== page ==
What Is the Most Common Network Used in Companies? 

To work in information technology, computer programming, or a related field, you must first understand the different types of computer networks. Learning about networks and why they are helpful can assist you in developing the knowledge required for a successful career in your chosen field. Understanding networks can also help you prepare to monitor, maintain, and adjust them at work. 

In this article, we explore the most common network used in companies and list different types. 

1. Virtual Private Network (VPN) 

VPN is a private network overlay created over an existing public network. IT Companies Network protocols that are used by VPNs to establish encrypted connections between the network and client devices. Instead of using a public network, network traffic is routed through the VPN service’s secure, encrypted tunnels, effectively hiding a user’s IP address and data from ISPs and cybersecurity hackers. The user appears to be located wherever the VPN server is. 

It has grown in popularity recently as internet users seek to browse the web without being watched by their ISPs. An ISP can track a user’s web activity, including the sites they visit and the types of content they download. VPNs conceal this information from an ISP while allowing users to access network services. 

VPN Benefits 

  1. Privacy And Anonymity 

Users can browse a network without their activity being monitored by their ISP. 

  1. Geo-Spoofing 

VPN users appear to be in the same location as the server, whether in an office building or another country. Users can retrieve company data outside their country’s borders or gain access to geo-blocked content. 

  1. Increased Security 

Before they can connect to a VPN, users must first be authenticated. Organizations can secure company data by preventing unauthorized users from accessing sensitive data. 

2. Wide Area Network (WAN) 

The most extensive type of computer network configuration is a wide area network (WAN). A WAN, like a MAN, is a connection between multiple LANs on the same network. However, unlike MANs, WANs are not constrained by city limits. A WAN can reach any location on the planet. Users in both locations have access to the same data, files, and applications and can communicate with one another. 

WAN Benefits 

  1. Large Area Coverage 

Because networks can connect from anywhere worldwide, WANs provide more expansive connectivity.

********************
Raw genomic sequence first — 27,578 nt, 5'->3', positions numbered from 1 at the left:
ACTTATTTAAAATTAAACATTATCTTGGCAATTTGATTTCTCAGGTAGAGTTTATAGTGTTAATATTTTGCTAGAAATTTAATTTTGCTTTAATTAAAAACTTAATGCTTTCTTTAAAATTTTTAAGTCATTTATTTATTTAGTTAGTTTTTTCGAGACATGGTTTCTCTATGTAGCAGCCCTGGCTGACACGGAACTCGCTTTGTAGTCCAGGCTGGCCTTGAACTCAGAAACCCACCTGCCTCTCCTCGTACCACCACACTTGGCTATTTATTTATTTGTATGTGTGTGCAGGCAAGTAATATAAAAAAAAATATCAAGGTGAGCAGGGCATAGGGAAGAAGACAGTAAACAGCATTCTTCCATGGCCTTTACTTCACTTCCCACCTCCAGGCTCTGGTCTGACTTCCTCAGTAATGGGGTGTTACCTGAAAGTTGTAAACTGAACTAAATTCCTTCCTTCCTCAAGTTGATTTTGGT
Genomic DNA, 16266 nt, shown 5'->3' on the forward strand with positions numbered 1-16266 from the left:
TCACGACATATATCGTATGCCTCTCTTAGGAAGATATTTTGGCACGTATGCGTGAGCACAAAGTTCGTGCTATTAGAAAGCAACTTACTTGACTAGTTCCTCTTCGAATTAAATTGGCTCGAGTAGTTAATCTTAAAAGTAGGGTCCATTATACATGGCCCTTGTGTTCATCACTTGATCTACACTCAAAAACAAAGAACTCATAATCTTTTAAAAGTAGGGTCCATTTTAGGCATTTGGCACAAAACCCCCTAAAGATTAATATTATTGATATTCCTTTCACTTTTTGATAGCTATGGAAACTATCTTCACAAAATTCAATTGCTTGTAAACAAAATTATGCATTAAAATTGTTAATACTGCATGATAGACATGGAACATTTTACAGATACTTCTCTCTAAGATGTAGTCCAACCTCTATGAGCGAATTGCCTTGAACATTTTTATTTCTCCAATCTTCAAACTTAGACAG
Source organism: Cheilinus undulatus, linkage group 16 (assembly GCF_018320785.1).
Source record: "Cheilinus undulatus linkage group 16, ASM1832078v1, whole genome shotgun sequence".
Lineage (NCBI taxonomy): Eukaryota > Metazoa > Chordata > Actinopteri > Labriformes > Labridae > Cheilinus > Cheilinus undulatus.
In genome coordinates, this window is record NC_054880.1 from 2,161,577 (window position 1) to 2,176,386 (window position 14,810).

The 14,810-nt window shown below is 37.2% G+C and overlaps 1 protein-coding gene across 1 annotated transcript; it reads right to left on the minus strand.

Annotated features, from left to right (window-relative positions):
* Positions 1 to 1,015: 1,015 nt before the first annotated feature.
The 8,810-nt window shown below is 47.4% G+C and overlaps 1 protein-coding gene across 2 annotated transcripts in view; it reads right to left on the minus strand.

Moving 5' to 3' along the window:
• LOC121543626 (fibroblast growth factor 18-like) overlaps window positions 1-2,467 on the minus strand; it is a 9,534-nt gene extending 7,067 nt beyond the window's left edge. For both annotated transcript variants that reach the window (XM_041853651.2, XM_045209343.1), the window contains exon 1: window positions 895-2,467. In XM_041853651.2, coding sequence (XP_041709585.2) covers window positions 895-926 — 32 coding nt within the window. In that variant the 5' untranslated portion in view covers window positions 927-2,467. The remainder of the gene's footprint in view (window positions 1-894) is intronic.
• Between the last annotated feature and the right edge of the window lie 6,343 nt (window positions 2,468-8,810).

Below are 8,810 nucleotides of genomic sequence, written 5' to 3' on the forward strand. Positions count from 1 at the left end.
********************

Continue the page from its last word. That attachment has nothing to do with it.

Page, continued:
1. Increased Security 

Dedicated links also improve network security because the network only connects to itself, making it less likely for hackers to hijack a system. 

  1. Improved Performance 

WANs connect LANs by using dedicated bandwidth links. These links improve network speeds and data transfer rates over LANs. 

Local Area Network (LAN) 

The most common network type is a local area network or LAN. It enables users to connect in a common area within a short distance. Users have access to the same resources once they connect. When you connect your laptop to the internet at home and print a document from a printer on the same network, you are using a LAN. 

  1. Campus Area Network (CAN) 

A campus network, also known as a campus area network or CAN, is a collection of interconnected, dispersed LANs. Campus networks, like MANs, extend coverage to nearby buildings. The primary distinction between the two configurations is that campus networks connect LANs within a small geographical area, whereas MANs connect LANs within a larger metropolitan area. A campus network’s geographical range ranges from 1 to 5 kilometers, whereas MANs can extend up to 50 kilometers. 

Campus Benefits 

  1. Affordability 

Campus networks are more localized than MANs, making infrastructure upkeep less expensive. 

  1. Wi-Fi Hotspot Creation 

Free Wi-Fi hotspots can be set up in busy areas by universities and other organizations with campus networks to simplify network access. 

  1. Easy Configuration 

Because there is less hardware to support, campus networks are simpler to set up and maintain than MANs. 

4. Enterprise Private Network (EPN) 

A private enterprise network, or EPN, is a business built and operated to share company resources at high speeds. EPNs are typically unique to a single company, ensuring the connection’s security. An EPN, for example, could be used by a high-security technology company to reduce the risk of data breaches. 

5. Passive Optical Local Area Network (POLAN) 

A POLAN is a low-cost network that connects multiple locations to a single central network. POLANs can connect multiple entities to a single information hub. For example, if the headquarters of a school district needs to communicate with each school in the district, it may implement a POLAN. 


Your network selection will be influenced not only by the physical size of your office but also by bandwidth, performance, security requirements, and hardware and maintenance costs. Although the various networks sound similar, they are very different in terms of features, benefits, and cost. As a result, selecting the right type of network for your organization is critical in designing a cost-effective computer network that consumes as few resources as possible. 

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